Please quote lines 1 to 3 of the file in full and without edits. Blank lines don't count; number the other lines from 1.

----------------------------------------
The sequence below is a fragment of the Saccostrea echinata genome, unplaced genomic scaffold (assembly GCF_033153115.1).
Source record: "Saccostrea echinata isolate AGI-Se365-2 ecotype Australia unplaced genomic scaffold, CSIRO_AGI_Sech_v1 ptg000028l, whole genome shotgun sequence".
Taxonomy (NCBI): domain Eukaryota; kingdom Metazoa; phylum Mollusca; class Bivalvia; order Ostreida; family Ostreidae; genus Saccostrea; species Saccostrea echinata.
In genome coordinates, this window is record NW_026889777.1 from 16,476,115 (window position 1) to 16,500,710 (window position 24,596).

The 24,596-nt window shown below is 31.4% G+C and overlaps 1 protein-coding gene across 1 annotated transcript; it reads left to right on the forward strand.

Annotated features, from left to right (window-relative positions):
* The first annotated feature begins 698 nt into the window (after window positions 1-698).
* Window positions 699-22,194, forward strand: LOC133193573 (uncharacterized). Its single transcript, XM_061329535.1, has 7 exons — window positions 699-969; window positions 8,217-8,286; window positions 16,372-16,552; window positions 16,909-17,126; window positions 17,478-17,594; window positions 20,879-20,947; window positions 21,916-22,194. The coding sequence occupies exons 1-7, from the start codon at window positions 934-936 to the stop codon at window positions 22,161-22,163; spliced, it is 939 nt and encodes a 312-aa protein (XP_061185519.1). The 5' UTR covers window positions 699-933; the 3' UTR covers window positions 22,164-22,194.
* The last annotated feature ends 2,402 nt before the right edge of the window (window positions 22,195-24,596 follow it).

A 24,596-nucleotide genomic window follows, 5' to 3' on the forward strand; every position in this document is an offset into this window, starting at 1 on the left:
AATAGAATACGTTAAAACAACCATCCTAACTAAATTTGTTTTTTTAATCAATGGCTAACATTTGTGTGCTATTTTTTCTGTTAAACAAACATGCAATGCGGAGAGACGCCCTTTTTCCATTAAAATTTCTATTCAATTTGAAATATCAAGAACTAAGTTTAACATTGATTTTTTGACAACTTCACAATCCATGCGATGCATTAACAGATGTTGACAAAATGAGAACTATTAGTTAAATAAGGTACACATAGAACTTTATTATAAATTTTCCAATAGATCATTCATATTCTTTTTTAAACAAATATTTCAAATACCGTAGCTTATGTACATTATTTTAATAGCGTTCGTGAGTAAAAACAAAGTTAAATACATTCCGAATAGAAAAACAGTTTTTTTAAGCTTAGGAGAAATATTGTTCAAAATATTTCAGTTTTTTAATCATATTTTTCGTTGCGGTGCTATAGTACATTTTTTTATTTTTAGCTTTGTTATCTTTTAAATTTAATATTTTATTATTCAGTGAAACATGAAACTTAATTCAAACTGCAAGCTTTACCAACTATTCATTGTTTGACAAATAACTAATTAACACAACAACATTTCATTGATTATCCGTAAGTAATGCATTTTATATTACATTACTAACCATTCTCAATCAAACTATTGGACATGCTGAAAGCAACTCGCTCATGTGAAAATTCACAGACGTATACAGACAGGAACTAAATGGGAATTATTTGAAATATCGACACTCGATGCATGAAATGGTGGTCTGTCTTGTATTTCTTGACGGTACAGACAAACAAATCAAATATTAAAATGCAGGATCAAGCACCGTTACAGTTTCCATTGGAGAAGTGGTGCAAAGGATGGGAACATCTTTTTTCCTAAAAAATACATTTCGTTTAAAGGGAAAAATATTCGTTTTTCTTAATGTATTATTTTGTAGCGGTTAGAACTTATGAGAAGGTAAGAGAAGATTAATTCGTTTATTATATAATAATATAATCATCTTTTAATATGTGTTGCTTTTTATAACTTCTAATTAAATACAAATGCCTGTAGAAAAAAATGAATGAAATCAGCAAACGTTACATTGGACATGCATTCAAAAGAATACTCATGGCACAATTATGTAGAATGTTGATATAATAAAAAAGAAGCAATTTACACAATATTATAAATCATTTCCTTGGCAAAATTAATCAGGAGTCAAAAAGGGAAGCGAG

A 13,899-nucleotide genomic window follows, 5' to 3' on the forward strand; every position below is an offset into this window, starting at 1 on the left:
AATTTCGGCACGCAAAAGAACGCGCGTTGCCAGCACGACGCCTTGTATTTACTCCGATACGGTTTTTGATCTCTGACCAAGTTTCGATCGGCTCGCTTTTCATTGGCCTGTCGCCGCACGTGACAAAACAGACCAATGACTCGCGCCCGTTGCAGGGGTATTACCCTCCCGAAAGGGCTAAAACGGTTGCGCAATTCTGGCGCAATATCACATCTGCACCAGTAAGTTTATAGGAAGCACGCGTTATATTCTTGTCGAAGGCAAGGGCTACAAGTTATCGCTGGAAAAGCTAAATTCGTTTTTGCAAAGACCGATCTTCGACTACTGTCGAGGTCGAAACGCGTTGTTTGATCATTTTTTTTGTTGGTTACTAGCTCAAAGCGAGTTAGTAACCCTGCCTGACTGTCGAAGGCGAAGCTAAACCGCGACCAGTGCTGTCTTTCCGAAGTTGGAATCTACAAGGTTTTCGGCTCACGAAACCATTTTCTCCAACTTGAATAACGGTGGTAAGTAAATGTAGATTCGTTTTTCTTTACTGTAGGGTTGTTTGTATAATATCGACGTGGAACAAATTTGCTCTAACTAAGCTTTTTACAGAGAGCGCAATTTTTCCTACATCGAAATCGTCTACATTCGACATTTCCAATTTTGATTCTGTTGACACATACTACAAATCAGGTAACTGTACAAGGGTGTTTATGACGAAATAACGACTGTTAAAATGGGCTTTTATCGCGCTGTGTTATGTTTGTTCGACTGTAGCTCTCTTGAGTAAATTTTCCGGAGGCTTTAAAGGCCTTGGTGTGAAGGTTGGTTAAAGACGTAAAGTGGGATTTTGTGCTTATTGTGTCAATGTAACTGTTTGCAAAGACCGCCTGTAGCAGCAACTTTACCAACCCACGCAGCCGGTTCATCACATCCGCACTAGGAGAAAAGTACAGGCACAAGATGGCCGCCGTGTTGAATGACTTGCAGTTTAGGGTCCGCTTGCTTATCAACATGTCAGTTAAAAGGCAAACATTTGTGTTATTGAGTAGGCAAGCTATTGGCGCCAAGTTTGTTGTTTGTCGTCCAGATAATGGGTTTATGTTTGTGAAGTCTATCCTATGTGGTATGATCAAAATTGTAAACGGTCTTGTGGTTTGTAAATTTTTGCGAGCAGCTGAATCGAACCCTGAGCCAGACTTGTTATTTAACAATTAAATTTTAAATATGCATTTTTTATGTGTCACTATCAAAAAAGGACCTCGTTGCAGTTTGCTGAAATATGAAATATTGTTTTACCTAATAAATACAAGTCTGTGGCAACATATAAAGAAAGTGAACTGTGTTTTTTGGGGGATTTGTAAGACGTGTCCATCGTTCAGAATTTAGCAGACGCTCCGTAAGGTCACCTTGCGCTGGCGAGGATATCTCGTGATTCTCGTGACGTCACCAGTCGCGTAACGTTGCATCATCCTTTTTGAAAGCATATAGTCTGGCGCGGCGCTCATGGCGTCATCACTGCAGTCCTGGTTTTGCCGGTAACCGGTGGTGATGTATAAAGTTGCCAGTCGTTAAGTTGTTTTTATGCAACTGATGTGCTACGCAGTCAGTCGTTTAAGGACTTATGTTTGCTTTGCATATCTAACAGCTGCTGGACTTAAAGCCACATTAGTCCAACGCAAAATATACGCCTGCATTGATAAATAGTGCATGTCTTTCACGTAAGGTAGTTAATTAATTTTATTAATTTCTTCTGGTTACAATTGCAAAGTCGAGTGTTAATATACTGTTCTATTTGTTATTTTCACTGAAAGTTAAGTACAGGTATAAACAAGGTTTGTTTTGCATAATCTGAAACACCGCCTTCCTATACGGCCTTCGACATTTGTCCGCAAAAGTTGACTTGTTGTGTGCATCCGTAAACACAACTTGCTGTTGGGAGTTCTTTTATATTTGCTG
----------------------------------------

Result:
The sequence below is a fragment of the Saccostrea echinata genome, unplaced genomic scaffold (assembly GCF_033153115.1).
Source record: "Saccostrea echinata isolate AGI-Se365-2 ecotype Australia unplaced genomic scaffold, CSIRO_AGI_Sech_v1 ptg000028l, whole genome shotgun sequence".
Taxonomy (NCBI): domain Eukaryota; kingdom Metazoa; phylum Mollusca; class Bivalvia; order Ostreida; family Ostreidae; genus Saccostrea; species Saccostrea echinata.